mysql -h$HOST --default-auth='caching_sha256_password' -u$USERNAME -p$PASSWORD -P6033

If the authentication method isn’t supported, the client is explicit about it:

ERROR 2059 (HY000): Authentication plugin 'caching_sha256_password' cannot be loaded: /usr/lib/mysql/plugin/ cannot open shared object file: No such file or directory

NOTE: Being explicit about the default authentication (--default-auth) also avoid extra auth-switchs during the connection phase, this mitigates one current limitation described here.

MariaDB Client – caching_sha2_password

The compatible plugin for caching_sha256_password password for MariaDB (caching_sha2_password) has been present for MariaDB Connector/C since versions 3.0.8/3.1.0, see CONC-312 for more information. But it’s important to notice that the plugin will only be available if the package installed was bundled with the plugin binary.

MariaDB client isn’t as explicit as MySQL client when the plugin can’t be loaded. Instead of reporting an explicit error, it issues generic fallback authentication attempt. This obscures the underlying error that caused the failure. For this reason, it’s best to check if the required plugin binary is present in the system:

[root@system /]# find /usr -name "caching*"

If the plugin is found in the system, the client should support the authentication method, the following command should allow for authentication in older and newer systems:

mysql -h$HOST --ssl --default-auth='caching_sha2_password' -u$USERNAME -p$PASSWORD -P6033'

Breaking down the previous command:

  • Default authentication a caching_sha2_password, same motivation as for the MySQL client.
  • The --ssl flag is mandatory for versions prior to 10.10. This is because caching_sha2_password requires a secure channel, but MariaDB client doesn’t tries to enable it when detects that caching_sha2_password is required. This leads to a failed authentication.


In order to simplify password management, ProxySQL tries to detect the type of stored passwords, and acts differently depending on this detection, currently this detection fails for passwords starting with *, assuming these are hashed mysql_native_password, see issue #1762. Because of this, passwords starting with * are currently not supported, and should be avoided. This detection is expected to be improved in the future.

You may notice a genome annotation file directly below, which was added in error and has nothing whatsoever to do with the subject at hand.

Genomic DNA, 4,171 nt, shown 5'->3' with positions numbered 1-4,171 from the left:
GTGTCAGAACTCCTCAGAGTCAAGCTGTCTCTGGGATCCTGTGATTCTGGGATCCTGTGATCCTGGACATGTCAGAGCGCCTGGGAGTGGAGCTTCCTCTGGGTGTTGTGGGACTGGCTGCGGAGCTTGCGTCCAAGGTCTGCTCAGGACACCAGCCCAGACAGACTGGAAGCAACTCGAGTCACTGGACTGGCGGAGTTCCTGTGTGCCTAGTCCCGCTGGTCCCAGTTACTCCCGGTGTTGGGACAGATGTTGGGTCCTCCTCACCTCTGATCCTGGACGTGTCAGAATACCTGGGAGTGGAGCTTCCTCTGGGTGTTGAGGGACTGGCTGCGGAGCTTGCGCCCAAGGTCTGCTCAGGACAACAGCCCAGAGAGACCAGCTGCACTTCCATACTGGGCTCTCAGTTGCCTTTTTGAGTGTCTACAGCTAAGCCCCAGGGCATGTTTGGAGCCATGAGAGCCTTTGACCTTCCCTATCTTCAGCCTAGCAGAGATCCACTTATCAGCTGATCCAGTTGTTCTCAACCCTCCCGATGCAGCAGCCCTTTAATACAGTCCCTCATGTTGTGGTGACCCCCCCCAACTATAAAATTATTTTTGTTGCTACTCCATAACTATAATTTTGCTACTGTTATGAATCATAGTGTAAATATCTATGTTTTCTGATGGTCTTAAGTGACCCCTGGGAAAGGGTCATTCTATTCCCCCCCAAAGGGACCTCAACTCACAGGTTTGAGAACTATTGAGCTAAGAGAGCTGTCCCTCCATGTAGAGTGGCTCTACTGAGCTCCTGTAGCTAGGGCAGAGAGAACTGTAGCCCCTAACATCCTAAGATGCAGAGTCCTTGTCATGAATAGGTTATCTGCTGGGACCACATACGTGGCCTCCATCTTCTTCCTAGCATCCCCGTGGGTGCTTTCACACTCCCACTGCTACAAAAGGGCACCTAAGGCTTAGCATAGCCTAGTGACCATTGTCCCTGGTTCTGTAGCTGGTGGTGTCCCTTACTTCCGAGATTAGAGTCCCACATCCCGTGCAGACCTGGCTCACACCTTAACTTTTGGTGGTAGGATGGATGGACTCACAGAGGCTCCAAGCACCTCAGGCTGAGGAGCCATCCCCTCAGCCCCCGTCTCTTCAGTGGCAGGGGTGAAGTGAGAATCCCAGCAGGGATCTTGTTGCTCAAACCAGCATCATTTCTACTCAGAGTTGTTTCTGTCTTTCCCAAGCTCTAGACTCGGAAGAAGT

Since version 2.6.0, caching_sha2_password support was introduced, this version presents some limitations regarding Auth Switches, this means, when the user specified mysql-default_authentication_plugin doesn’t match the authentication method later requested by the client during the handshake process. While not common practice between clients, it’s considered sensible behavior for a client trying to infer the required authentication method from the initial Handshake Packet, instead of sending the default authentication method, thus avoiding unnecessary Auth Switches. If the client doesn’t exhibit this behavior, the following scenarios, for now, are expected to fail:

Scenario 1:

  • mysql-default_authentication_plugin is caching_sha2_password.
  • Password stored for user in mysql_users table is a hashed caching_sha2_password.
  • Client requested authentication isn’t caching_sha2_password.

In this scenario, ProxySQL will be required to perform an Auth Switch, and later follow with regular caching_sha2_password full authentication; this is currently unsupported.

Scenario 2:

  • mysql-default_authentication_plugin is not caching_sha2_password.
  • Password stored for user in mysql_users table is a hashed caching_sha2_password.
  • Client requested authentication is caching_sha2_password.

In this scenario, ProxySQL fails to correctly infer the authentication that should be requested to the client, instead an Auth Switch is performed from which the authentication info can’t be verified since ProxySQL doesn’t have the cleartext password for the user stored.

Extra Autentication Methods – Versions differences

  • SPIFFE: Supported since 2.3.0.
  • LDAP: Supported since since 2.0.1.

For more information, please refer to the specific documentation for each of these authentication methods: